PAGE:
Eh, you could go with 1974, but that's beside the point. The Awakening produced a Nomad generation until the very end. On the other hand, a Prophet generation would be produced following the climax.







Post#495 at 08-07-2007 03:37 PM by Matt1989 [at joined Sep 2005 #posts 3,018]
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Quote Originally Posted by The Grey Badger View Post
Great job! Only one thing I'd change. Under England where it says Civil War, that could be confusing because England didn't have a civil war around 1860. I'd either add "American Civil War" with a footnote or find another tag.

Just my $0.02,

Pat, your Beta Reader.
Thank you!







Post#496 at 08-10-2007 09:47 PM by Matt1989 [at joined Sep 2005 #posts 3,018]
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08-10-2007, 09:47 PM #496
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1990, one more thing.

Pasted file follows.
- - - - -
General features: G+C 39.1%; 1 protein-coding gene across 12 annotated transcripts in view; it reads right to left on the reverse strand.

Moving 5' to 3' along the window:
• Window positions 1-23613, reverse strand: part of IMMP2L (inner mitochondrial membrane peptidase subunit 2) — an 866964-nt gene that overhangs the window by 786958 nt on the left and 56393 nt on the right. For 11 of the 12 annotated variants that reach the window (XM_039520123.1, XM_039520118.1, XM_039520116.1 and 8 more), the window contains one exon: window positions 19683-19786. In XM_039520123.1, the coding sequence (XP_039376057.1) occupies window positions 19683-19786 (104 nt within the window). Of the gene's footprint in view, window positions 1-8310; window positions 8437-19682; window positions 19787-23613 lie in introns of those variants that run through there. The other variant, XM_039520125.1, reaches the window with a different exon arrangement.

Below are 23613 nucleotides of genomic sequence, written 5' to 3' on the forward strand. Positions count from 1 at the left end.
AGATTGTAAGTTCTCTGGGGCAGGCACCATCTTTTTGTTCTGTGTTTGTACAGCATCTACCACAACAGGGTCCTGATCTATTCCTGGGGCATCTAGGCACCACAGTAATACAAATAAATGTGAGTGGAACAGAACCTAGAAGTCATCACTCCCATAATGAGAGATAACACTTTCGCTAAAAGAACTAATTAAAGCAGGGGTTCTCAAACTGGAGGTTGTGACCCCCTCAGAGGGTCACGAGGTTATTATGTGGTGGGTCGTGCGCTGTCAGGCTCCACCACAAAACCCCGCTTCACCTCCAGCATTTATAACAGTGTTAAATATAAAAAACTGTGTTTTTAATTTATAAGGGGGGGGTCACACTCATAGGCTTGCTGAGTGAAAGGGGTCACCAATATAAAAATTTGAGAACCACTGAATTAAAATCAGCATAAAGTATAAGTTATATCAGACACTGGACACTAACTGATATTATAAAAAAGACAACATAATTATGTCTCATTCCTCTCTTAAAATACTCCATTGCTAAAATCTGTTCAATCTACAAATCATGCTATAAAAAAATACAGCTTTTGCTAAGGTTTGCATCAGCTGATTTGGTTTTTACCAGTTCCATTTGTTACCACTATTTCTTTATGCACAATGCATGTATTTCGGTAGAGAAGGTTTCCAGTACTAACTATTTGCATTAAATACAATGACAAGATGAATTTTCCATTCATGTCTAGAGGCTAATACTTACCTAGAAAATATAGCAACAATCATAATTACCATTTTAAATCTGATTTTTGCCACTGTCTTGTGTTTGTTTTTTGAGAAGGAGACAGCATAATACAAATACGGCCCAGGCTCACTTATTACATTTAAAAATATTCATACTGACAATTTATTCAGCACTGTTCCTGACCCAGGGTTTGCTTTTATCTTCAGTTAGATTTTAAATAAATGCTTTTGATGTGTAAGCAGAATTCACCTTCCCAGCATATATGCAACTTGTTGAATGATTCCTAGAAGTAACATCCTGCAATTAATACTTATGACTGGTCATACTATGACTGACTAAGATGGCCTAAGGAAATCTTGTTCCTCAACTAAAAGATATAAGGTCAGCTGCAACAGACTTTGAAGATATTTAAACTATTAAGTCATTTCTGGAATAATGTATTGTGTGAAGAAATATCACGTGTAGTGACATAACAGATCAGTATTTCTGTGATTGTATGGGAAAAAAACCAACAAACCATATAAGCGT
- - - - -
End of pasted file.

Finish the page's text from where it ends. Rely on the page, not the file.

The first date refers to the Catastrophe phase, so the Crisis mood can come earlier.







Post#497 at 08-11-2007 10:01 PM by Matt1989 [at joined Sep 2005 #posts 3,018]
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08-11-2007, 10:01 PM #497
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1990,

How are you doing with Cuba? What did you ID as the 19th century Crisis?

And Mexico?







Post#498 at 08-11-2007 11:05 PM by 1990 [at Savannah, GA joined Sep 2006 #posts 1,450]
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08-11-2007, 11:05 PM #498
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Quote Originally Posted by MichaelEaston View Post
1990,

How are you doing with Cuba? What did you ID as the 19th century Crisis?

And Mexico?
With both Cuba and Mexico, I have hit roadblocks. Specifically, with Cuba I found the last 4T (not the 1950s one, before that) very easily -- the Ten Years' War being the core of an 1870s 4T. But after the Revolution in 1959, there is so little information available. How am I to identify a 2T in the 1990s if Castro has kept such tight control of the media? Damned Commies.